How did you discover MST3K?



For real. I must have spent an inordinate and exhausting amount of time downloading brief WAVs of movie jokes and host segment sound bites before folks could put entire episodes online.

Like I said, worth it.


It’s been so many episode re-watches that I’ve long since forgetten exactly how I got into it. Likely was some clips or old segmented early YT uploads of Season 3/4 episodes. Might’ve been the Forklift song, or the Unhappy Meal/Johnny Longtorso segments, or the excessive dubbed sighing in Time of the Apes, something around that time in the show.

I enjoy having shows on while I work; Preferrably something engaging and uplifting enough to enjoy during loading moments, but also chill enough to fade out into the background for a while, without eventually becoming completely lost in what’s going on: MST3k is nigh-on perfect for that.

Shorts like Johnny at the Fair & Last Clear Chance became nearly-memorized mainstays, S-tier riffs. Any host segment with Frank & Trace is fantastic. The “middle-aged teen” and “rocket ship” films always get a laugh for how deeply out-of-touch they are, even within their own time period.

I do remember the first riff that personally got my ears to perk up: “Theo Bikel? This must be 200 Motels.” from The Rebel Set. I love that movie/album/project warts and all.
I’m sure everyone has a riff like that, one little thing that jumps out at you in such a way that you form a sort of permanent trust with MST3K from that point on, in a “They get it, they’re in.” way.


I can’t believe I missed this thread!

The time: 1996
The place: my friend Karl’s house
The event: a bunch of bored teenagers hanging out on a Friday
The episode: The “MST3K Hour” 1st hour of The Magic Sword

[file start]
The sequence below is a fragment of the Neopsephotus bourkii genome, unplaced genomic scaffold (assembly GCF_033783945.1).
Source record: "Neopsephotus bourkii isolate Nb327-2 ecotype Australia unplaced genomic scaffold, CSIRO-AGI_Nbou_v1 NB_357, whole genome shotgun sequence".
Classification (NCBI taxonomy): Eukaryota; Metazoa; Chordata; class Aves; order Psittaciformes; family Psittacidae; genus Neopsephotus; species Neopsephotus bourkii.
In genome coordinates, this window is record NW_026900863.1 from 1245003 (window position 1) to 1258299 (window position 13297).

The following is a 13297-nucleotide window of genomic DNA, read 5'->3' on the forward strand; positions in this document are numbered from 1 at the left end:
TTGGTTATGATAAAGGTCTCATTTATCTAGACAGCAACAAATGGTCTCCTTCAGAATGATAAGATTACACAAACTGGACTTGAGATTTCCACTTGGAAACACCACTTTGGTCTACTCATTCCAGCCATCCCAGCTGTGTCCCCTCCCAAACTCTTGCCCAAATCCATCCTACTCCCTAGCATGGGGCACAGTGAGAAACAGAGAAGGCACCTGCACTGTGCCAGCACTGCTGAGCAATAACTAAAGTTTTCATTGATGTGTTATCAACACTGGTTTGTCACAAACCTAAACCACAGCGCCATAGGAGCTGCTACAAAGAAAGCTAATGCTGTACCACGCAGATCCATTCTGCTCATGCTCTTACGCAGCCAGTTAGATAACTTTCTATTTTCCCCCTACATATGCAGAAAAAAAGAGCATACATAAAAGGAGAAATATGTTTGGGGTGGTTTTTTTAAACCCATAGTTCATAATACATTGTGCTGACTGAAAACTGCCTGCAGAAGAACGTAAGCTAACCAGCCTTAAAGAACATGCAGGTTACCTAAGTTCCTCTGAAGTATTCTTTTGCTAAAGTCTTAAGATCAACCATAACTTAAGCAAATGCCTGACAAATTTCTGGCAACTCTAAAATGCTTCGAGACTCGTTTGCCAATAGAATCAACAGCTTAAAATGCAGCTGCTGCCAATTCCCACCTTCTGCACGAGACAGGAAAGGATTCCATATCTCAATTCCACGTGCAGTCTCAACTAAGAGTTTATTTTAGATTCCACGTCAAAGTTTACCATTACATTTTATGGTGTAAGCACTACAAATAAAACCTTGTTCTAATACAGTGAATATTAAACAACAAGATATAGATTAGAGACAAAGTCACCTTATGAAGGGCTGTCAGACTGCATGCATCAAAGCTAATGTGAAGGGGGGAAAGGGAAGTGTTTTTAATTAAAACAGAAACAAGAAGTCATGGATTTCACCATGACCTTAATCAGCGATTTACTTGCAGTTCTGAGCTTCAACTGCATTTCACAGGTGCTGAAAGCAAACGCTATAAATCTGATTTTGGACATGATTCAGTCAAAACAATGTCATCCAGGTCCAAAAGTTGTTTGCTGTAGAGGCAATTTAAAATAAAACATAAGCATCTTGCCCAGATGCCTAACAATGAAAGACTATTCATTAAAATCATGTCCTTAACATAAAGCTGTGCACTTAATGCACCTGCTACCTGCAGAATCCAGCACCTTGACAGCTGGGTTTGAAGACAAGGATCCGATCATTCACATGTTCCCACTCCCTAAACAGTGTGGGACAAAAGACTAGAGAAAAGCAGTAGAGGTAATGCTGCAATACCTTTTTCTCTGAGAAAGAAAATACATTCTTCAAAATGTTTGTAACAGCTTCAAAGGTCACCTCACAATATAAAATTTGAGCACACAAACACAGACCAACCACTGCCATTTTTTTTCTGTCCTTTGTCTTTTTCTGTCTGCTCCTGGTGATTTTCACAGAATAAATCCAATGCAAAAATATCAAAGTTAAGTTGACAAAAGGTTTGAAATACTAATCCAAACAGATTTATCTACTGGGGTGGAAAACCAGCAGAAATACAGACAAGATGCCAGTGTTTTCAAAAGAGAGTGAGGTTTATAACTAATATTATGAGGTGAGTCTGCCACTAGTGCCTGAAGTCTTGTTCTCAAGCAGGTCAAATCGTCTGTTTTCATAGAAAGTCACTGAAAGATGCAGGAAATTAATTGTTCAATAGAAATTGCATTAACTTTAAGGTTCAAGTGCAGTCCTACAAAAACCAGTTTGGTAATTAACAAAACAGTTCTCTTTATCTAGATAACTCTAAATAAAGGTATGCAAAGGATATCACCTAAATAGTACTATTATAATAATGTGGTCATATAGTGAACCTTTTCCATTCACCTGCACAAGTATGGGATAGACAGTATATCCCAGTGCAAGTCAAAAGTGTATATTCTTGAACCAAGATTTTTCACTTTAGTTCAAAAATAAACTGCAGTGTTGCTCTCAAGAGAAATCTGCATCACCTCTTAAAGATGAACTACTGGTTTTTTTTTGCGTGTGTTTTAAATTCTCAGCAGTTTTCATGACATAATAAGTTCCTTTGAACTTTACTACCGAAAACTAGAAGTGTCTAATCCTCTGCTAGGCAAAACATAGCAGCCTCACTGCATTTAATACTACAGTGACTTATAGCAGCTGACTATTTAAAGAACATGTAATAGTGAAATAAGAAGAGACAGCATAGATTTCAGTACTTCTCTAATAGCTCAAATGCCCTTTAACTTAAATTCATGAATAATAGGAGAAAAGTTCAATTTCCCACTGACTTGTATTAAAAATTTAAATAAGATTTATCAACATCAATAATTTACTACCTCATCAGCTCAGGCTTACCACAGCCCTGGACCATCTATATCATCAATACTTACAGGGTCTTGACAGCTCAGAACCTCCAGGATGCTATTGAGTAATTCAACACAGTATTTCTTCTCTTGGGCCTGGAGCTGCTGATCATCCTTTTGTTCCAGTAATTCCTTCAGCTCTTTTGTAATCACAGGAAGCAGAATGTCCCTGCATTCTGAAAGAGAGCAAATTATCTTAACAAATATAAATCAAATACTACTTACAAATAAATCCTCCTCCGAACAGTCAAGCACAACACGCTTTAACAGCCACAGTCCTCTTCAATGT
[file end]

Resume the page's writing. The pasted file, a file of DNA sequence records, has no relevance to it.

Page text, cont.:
I immediately was hooked and taped the replay as well as the reruns of The Amazing Colossal Man and The Giant Gila Monster. Great intros to this fantastic show.



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I still have those two Mystery Science Theater Hour installments on VHS tape here!


Did we just become best friends?!




Well, it was tricky for me to become a MSTie. The show started in 1988, and I was born in 1990. Being a fan pre-natally wasn’t without its challenges, but I over came them.

Seriously, you try cosplaying as Crow in your mother’s uterus and see how you fare.


I’d be more concerned about how she fared.


I recently went back into my email (because the attached Twitter account is suspended so I wouldn’t be able to search for when I first started talking about MST3K on it), and it turns out I learned of the Turkey Day tradition in 2013, from an ex-friend (whose falling out was recent)


I stumbled across the show on the Comedy Channel some time back in 1989. I recall catching a bit of “The Crawling Hand,” but the first episode I can clearly remember seeing in its entirety was “First Spaceship On Venus.” I remember being completely transfixed by the show because- somehow, a tv show had peered inside my brain, and found all of my favorite things: intelligent comedy, so-bad-they-are-funny science fiction films, and good art- the puppets, props, and sets, created with a DIY, punk rock ethic- and combined all of these qualities together to create a completely delightful and thoroughly intoxicating brain elixir. I was an art student at the time, and I remember I couldn’t afford to continue to consistently pay the cable bill, so I only saw a few episodes before the show was out of my reach. Fortunately, I had met a lovely fellow art student who turned out to also be a fellow MSTie. YES! I would load her up with cheapie blank VHS tapes every week, and she would very kindly record the show for me. I lived for those new episodes, and watched the tapes over… and over… and over. The quality of the image and sound was pretty terrible for whatever reason, and the tapes sometimes started a bit late or cut off part of the end (always much worse) but I didn’t care. I told everyone I knew they MUST watch this fantastic show. But art school is not a hotbed of laughs, so… I only had my one MST3K-loving friend. (Wherever you are, Kim- I hope you are still making those fantastic paintings, and I wish you the best.) I will be forever grateful I happened across this amazing show. It got me through some dark times… it still does. It entertains and inspires anew, and I’m so happy it is being embraced by new viewers. Long live Mystery Science Theater 3000!